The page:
Hospitality companies need to do more to inform consumers about allergens, according to the Dutch food agency.
Many firms in the retail, artisan and catering sector do not properly inform customers about which allergens can be found in food, so are not following the rules, said the Netherlands Food and Consumer Product Safety Authority (NVWA).
The 14 allergens listed in European regulation are egg, fish, peanut, nuts, soybeans, milk, crustaceans, mollusks, celery, mustard, cereals containing gluten, sesame seeds, sulfur dioxide and sulfites and lupin.
In 2021, the NVWA inspected more than 5,000 companies to see if they complied with the legislation for providing allergen information on non-prepacked goods.
Of almost 3,200 restaurants, hotels and cafeterias, more than 2,000 of them did not meet the requirements.
For artisan producers such as bakeries, ice cream shops and butchers the non-compliance rate was half of the 1,910 outlets. From 471 retailers, including supermarkets, 191 were violating the rules.
NVWA issued nearly 3,400 written warnings and 591 fines of €525 ($548). If an inspector finds a problem, a warning is handed out. The business is given time to remedy the issue. If they continue to be in violation, a fine will be imposed.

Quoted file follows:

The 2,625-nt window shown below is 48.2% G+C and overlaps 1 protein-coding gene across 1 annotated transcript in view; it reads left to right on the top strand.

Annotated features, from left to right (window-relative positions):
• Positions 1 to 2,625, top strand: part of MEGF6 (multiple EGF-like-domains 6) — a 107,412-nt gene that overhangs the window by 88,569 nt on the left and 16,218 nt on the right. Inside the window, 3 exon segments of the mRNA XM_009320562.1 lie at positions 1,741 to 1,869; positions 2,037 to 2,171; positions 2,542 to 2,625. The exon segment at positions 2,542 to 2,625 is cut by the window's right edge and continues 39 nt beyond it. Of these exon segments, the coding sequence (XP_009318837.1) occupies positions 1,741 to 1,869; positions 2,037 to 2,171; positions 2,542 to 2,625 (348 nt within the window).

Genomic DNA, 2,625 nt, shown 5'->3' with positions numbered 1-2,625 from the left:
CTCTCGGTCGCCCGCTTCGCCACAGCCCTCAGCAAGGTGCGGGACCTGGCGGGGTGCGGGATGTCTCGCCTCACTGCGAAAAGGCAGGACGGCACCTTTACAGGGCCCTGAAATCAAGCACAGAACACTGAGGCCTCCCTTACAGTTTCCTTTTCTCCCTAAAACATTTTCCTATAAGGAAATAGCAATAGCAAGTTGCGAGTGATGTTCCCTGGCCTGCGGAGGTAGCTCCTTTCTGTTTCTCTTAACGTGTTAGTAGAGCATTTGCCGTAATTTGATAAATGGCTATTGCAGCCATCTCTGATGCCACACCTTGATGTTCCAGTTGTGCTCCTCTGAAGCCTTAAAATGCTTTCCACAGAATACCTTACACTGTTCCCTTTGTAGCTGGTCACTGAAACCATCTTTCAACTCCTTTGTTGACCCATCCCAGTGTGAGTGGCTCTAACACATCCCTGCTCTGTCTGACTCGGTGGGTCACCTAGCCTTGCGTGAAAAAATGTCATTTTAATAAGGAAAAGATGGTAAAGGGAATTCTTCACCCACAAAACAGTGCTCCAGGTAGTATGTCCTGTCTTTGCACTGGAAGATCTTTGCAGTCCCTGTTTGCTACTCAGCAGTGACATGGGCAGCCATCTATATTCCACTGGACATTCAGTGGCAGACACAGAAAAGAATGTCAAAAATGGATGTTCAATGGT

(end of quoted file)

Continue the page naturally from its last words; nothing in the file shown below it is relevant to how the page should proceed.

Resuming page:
Checking allergen information became a permanent part of NVWA risk-based inspections in the sector beginning in 2021. Firms are required to list certain allergens if they have been used in food preparation.
Anyone selling food to consumers must state which of the 14 allergens are present. This can be done in writing via notices in the display case or on the menu, or orally by showing staff can be asked for the information. It must also be available in writing or digitally for staff and inspectors. A notification must be visible to the consumer somewhere, so it is clear how the information can be requested.
The inspection found companies that give allergen details in writing often lack the information directly with the product. For those who provide it verbally, staff can say which allergen is in which product but information is not available in writing or electronically, so inspectors cannot verify it.
In other news, NVWA has fined a company for trading batches of grains, seeds and pulses that did not meet food safety requirements.
A sanction of almost €3.5 million ($3.6 million) was handed down because of the intent and because the company has a turnover of tens of millions euros, said the agency. The importer can appeal the penalty. It was not named by authorities and the investigation is ongoing.
NVWA said firms must withdraw raw materials and foodstuffs from the market if there are reasons to believe they do not comply with food safety regulations. The company must also inform the authority about this in a timely and complete manner.
Officials found it was known by the company that several batches of raw materials did not meet food safety requirements. However, these were not reported to the NVWA and the firm traded them anyway. The NVWA ordered the company to remove potentially harmful products from the market, which the firm did, and the agency blocked the sale of remaining items.
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